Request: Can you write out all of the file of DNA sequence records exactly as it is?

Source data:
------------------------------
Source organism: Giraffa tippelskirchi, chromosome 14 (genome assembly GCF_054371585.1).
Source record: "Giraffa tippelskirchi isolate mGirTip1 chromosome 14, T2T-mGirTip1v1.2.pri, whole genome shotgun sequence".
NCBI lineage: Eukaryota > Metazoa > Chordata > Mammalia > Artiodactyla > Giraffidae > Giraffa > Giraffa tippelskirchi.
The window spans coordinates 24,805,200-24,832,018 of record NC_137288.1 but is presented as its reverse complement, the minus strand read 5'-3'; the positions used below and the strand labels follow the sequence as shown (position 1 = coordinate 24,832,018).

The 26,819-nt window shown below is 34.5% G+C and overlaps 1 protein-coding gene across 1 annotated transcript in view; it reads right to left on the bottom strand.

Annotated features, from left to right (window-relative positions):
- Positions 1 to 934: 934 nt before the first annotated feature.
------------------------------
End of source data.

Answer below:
Source organism: Giraffa tippelskirchi, chromosome 14 (genome assembly GCF_054371585.1).
Source record: "Giraffa tippelskirchi isolate mGirTip1 chromosome 14, T2T-mGirTip1v1.2.pri, whole genome shotgun sequence".
NCBI lineage: Eukaryota > Metazoa > Chordata > Mammalia > Artiodactyla > Giraffidae > Giraffa > Giraffa tippelskirchi.
The window spans coordinates 24,805,200-24,832,018 of record NC_137288.1 but is presented as its reverse complement, the minus strand read 5'-3'; the positions used below and the strand labels follow the sequence as shown (position 1 = coordinate 24,832,018).

The 26,819-nt window shown below is 34.5% G+C and overlaps 1 protein-coding gene across 1 annotated transcript in view; it reads right to left on the bottom strand.

Annotated features, from left to right (window-relative positions):
- Positions 1 to 934: 934 nt before the first annotated feature.